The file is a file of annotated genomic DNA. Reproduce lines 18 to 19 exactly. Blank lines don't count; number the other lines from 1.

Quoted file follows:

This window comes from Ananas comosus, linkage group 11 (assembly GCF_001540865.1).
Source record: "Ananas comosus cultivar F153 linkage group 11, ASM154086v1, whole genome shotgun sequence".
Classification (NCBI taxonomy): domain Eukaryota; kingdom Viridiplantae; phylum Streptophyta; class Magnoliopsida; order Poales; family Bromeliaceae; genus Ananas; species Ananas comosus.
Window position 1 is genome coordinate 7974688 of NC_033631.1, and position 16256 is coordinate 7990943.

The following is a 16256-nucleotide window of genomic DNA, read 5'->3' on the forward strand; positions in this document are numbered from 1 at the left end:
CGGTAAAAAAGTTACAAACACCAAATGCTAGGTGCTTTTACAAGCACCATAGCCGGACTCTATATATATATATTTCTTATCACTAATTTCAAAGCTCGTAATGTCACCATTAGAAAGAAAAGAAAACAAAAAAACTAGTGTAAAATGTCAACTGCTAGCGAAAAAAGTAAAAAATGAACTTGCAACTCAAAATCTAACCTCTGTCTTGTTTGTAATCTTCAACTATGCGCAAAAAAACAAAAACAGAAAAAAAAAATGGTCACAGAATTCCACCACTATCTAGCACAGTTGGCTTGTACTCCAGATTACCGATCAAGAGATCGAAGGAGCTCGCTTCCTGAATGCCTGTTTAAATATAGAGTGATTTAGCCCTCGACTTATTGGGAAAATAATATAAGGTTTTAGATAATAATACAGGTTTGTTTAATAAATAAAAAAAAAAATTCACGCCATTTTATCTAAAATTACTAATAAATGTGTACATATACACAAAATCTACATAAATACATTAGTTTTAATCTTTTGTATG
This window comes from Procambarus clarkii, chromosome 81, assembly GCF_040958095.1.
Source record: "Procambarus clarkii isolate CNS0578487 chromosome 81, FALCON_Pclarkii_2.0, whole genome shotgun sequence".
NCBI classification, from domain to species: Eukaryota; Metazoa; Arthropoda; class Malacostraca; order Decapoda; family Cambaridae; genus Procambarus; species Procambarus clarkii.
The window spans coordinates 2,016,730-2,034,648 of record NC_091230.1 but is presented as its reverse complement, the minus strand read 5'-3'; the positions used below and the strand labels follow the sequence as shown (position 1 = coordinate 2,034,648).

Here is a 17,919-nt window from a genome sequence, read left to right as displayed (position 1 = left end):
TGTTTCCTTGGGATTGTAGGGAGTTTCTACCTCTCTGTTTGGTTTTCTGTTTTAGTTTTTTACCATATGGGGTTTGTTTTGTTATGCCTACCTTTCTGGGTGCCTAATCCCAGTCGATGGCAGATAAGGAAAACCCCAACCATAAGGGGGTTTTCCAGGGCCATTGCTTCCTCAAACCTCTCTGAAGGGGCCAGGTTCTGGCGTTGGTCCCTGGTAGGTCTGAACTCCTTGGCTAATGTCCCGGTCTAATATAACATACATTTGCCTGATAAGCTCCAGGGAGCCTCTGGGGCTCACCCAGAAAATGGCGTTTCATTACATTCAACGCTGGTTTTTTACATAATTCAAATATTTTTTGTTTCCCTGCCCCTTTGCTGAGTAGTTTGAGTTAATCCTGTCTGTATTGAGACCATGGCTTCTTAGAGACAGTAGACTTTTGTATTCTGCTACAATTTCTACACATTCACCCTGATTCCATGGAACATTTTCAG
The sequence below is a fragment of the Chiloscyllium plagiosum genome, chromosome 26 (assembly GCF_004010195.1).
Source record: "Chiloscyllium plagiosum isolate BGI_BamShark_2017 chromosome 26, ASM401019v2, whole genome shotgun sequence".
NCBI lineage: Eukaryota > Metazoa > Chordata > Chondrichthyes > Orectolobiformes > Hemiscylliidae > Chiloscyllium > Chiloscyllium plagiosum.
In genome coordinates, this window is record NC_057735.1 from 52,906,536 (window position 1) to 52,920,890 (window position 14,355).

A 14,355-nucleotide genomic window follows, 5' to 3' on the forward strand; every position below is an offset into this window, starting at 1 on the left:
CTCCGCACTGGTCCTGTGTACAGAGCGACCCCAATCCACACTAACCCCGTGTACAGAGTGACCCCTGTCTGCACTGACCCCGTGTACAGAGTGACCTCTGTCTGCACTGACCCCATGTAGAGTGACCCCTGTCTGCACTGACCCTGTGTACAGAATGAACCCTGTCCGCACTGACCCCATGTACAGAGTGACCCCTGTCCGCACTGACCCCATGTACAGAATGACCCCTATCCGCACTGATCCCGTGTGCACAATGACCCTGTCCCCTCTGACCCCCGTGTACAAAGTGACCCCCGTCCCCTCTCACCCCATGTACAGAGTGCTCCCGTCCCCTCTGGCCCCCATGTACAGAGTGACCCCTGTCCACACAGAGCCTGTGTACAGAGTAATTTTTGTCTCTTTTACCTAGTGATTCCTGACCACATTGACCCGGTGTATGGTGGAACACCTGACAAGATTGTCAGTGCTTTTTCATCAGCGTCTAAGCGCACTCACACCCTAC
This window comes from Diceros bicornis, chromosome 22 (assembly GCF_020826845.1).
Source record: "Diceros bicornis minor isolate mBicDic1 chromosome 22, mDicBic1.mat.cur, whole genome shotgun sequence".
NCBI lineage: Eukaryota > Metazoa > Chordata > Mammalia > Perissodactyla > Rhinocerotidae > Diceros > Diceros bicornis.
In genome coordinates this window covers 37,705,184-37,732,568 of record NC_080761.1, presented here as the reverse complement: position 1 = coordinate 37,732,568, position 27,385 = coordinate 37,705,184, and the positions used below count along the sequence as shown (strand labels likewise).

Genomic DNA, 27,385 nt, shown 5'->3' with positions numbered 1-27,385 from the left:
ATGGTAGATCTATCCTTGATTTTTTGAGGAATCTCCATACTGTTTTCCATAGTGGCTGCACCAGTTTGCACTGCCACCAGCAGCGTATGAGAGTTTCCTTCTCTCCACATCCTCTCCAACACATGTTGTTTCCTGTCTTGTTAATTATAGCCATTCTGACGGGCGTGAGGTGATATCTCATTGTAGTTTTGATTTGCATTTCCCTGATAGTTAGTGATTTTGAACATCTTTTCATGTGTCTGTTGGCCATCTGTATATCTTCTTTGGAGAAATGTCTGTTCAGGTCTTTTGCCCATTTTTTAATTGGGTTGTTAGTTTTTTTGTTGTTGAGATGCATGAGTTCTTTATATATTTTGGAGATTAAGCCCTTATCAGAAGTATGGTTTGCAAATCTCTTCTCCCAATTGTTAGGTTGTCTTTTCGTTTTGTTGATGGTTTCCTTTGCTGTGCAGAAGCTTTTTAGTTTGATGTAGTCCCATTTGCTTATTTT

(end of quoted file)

CTCCGCACTGGTCCTGTGTACAGAGCGACCCCAATCCACACTAACCCCGTGTACAGAGTGACCCCTGTCTGCACTGACCCCGTGTACAGAGTGACCTCTGTCTGCACTGACCCCATGTAGAGTGACCCCTGTCTGCACTGACCCTGTGTACAGAATGAACCCTGTCCGCACTGACCCCATGTACAGAGTGACCCCTGTCCGCACTGACCCCATGTACAGAATGACCCCTATCCGCACTGATCCCGTGTGCACAATGACCCTGTCCCCTCTGACCCCCGTGTACAAAGTGACCCCCGTCCCCTCTCACCCCATGTACAGAGTGCTCCCGTCCCCTCTGGCCCCCATGTACAGAGTGACCCCTGTCCACACAGAGCCTGTGTACAGAGTAATTTTTGTCTCTTTTACCTAGTGATTCCTGACCACATTGACCCGGTGTATGGTGGAACACCTGACAAGATTGTCAGTGCTTTTTCATCAGCGTCTAAGCGCACTCACACCCTAC
This window comes from Diceros bicornis, chromosome 22 (assembly GCF_020826845.1).